Dame Flora Louisa Shaw

As hard as it is to gather one’s thoughts on Nigeria when the country lurches from one religious violence to another constitutional crisis, here are my unsolicited ramblings on the Nigerian experiment.

1. The office of the President of The Federal Republic of Nigeria needs to be drastically cut down in size and significance. It is now almost perfectly clear that only a thug can successfully lead Nigeria as presently constituted. The job of the President of Nigeria cannot be performed by a decent, honest man. Even Obasanjo for all his thuggery struggled to get a grip on Nigeria’s problems…it was afterall on his watch that MEND started throwing bombs….or maybe thuggery begets thuggery.

Only a pagan foreigner will be acceptable to all Nigerians perhaps. Nigeria and Nigerians have been consistently let down by the office of the President of the country throughout our 50 year history. It is heartbreaking that, with the exception of Murtala Mohammed perhaps, no Nigerian comes close to being universally accepted by the majority of Nigerians as a great leader.

We cant go on like this. 

The office of President is armed to the teeth with so much power to the point where such power is now dangerous in the hands of ANY Nigerian. 

It is also abundantly clear that, as a result of the above, Nigeria cannot afford to make a mistake in the person it elects as President BUT the system is set up in such a way that we are guaranteed to elect the wrong person in 2011. 

The cost of making a mistake in the choice of President cannot be overquantified. Yar’Adua fell ill on November 23rd 2009. Since then absolutely nothing has happened in the name of actual governance and moving Nigeria forward. Dodgy contracts have been awarded [£195k for the same body scanners that cost the UK govt £80k….$400m for a new runway at Abuja Int’l airport etc] while Nigerians have been distracted by the high drama set in Abuja and Saudi Arabia.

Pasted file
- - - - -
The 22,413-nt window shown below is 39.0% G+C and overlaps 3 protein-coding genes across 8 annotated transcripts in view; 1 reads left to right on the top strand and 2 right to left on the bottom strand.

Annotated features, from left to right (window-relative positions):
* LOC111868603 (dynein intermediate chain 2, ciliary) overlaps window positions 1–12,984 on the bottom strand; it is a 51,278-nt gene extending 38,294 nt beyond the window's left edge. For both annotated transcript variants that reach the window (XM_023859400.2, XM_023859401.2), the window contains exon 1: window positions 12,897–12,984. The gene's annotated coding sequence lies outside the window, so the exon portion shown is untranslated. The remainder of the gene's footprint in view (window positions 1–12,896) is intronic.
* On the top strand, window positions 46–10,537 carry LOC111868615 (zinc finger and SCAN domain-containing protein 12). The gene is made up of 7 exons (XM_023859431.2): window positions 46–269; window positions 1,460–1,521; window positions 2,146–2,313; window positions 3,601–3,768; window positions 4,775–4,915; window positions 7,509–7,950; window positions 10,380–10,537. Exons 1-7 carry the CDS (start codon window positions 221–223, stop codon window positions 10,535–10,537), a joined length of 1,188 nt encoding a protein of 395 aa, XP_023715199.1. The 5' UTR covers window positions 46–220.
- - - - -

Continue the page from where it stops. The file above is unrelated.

The office of the President needs to be reduced to something only slightly above a ceremonial post. Presidential duties should only include tasks such as welcoming our footballers when they return from a tournament and meeting foreign Heads of States when they visit Abuja.

This, I am sure you will agree, is more than enough work for one man.

2. The amount of power concentrated in the Presidency has allowed our democracy to completely malfunction. The elected officials at the very bottom of the ladder can get away with doing nothing for 4 years [or however long their term is] other than stealing money. 

The powerful presidency also allows everyone to pass the buck upwards to Abuja. How on earth is Jonah Jang not being held responsible for the atrocities committed under his watch as Governor of Plateau State? Instead he’s allowed to blame everyone from the army to the Presidency over something that was completely preventable.